The priority of improving medical treatment for firearms injuries and the need for policy change
A new review proposes innovative approaches to the treatment of firearms injuries and calls for policy changes.
Dr Scott Bowen and Professor Stuart Egginton were among a group of scientists, trauma surgeons, and public organisers from Leeds, Birmingham and São Paulo, reviewing novel and innovative approaches to the treatment of firearms injuries.
Nearly half of all global homicides can be attributed to firearms and those surviving suffer ballistic trauma, with consequences like soft-tissue damage, volumetric muscle loss, haemorrhage, bone fractures, and severe pain. In particular, injuries created by firearms impact skeletal muscle, further leading to severe disability, extended hospitalisations and poor quality of life.
Dr Scott Bowen, one of the lead researchers from the University of Leeds said:
Gun-related violence and the injuries suffered is a global issue that devastates lives in both rich but especially poor communities. We see gun-related violence often on the news as mass shootings, but more often they occur as single person incidents within local communities or during military warfare. Gun-related violence shows no signs of decreasing and many people across the globe suffer devastating injuries or death.
The open-access review article “Firearms-related skeletal muscle trauma: pathophysiology and novel approaches for regeneration”, published in NPJ Regenerative Medicine, discusses novel, innovative approaches to treatment that could alleviate muscle problems and promote muscle regeneration – even in the most severely impacted patients.
Despite these significant impacts, researchers found clear gaps in knowledge and medical treatment that need to be addressed. Dr Scott Bowen added:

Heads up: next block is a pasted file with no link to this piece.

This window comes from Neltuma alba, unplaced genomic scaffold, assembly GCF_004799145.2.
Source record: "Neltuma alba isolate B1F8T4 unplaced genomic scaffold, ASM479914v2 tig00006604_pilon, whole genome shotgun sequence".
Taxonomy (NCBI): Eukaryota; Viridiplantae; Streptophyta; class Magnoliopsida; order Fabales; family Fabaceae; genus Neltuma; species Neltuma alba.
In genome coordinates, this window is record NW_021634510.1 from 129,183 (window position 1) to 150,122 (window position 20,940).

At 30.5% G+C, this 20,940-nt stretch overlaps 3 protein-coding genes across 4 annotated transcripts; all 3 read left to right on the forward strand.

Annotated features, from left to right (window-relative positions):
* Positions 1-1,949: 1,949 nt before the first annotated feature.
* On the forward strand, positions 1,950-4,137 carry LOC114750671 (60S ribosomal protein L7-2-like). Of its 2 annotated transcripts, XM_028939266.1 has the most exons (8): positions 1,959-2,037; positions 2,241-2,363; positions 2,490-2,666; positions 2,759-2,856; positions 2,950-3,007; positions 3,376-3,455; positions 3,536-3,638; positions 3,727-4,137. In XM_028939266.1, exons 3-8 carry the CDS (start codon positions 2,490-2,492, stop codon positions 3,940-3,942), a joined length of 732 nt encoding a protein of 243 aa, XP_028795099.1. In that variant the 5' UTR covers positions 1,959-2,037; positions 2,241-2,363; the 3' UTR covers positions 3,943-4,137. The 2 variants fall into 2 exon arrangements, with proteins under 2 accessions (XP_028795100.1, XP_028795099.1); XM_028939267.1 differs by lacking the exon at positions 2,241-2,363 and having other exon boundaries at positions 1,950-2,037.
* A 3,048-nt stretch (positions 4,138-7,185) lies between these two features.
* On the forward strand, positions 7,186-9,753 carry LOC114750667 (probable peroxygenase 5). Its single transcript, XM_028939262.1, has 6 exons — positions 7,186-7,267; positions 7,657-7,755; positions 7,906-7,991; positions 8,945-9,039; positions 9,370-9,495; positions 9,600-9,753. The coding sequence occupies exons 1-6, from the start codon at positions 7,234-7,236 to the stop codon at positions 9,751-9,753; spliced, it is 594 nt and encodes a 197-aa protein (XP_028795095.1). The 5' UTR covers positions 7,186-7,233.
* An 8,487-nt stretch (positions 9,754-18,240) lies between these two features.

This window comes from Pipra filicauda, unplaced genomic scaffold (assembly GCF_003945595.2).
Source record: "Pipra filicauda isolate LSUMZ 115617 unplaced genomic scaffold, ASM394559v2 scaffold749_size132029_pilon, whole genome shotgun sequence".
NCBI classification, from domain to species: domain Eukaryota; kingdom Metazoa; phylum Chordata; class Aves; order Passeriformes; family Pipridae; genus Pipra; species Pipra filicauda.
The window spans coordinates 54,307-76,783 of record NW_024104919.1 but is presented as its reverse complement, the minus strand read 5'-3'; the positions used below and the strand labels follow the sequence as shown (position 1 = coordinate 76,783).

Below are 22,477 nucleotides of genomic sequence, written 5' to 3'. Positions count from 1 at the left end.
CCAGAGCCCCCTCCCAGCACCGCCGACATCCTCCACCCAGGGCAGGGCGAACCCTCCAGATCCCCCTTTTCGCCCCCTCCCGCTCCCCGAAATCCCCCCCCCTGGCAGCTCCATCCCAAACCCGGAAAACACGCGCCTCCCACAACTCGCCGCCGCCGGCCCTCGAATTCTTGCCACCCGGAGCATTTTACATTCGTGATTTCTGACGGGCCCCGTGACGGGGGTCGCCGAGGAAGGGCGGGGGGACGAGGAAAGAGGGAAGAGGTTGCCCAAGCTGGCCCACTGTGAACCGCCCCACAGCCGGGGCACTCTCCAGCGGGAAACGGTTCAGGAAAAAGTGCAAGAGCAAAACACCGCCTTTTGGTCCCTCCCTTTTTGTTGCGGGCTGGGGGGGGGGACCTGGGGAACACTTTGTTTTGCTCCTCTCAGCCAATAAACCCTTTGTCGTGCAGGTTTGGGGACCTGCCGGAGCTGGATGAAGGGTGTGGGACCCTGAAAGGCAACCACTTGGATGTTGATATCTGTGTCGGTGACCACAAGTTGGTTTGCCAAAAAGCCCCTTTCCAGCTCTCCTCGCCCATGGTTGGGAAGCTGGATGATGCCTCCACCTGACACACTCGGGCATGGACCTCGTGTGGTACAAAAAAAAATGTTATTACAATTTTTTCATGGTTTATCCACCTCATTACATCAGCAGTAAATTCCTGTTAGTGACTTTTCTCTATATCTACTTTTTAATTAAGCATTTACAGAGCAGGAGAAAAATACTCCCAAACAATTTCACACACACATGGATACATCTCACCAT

“We address areas for improvement for medical treatment and policy change. This topic is of huge interest to the general public, medical professionals, scientists, and military personnel. Beyond this, governments and policymakers have a stake, due to the major impact gun violence has on socioeconomic outcomes. “
As with most trauma injuries, physical rehabilitation is the most common method for regaining muscle mass and function following ballistic or blast injuries. Another approach includes surgical intervention, such as muscle grafts. In addition, standard approaches include conservative management (RICE principle – rest, ice compression and elevation), standard medication (e.g., non-steroidal anti-inflammatory drugs; NSAIDs), direct muscle stimulation, light and acoustic waves, as well as topical negative pressure following wound injuries.
However, scientists concluded that there is a lack of effective therapies to support optimal muscle regeneration and recovery immediately after ballistic trauma. Furthermore, even though trauma care provision for both civilian and military populations is at its peak, there is still a major limitation in reversing damage, which urgently requires more innovative approaches.
The review emphasises the promising approach of regenerative medicine, with key advances for treatment reported in terms of satellite cell therapy, small-molecule therapeutics for anti-catabolic and pro-anabolic agents, and delivery of angiogenic growth factors.
In addition, the research suggests three major issues which call for further attention, including firearm laws and access, improved understanding of the basic mechanisms involved in ballistic muscle trauma and improved treatment strategies.
Co-author Bruno Langeani who works for Instituto SoudaPaz said:
By joining researchers of different fields and countries, this paper not only brings a relevant contribution to regenerative medicine related to firearm trauma, but is also an invitation for collaboration between areas. I hope this can encourage further partnerships between researchers that seek to understand the impact of armed violence and accessibility of guns with those seeking to discover better treatments for firearm victims.
The current review on acute trauma feeds into Dr Bowen’s ongoing research interests from bench-to-bedside, which relate to loss of muscle mass associated with chronic disease and ageing. As part of ongoing Medical Research Council, Heart Research UK, and Ministry of Defence grants, his laboratory are working closely with scientists at German industry and universities (Heidelberg/Dresden) to develop new drugs that help maintain muscle health. Dr Bowen also works within the European Association of Preventive Cardiology, aiding new policies and development for rehabilitation in patients with cardiovascular disease.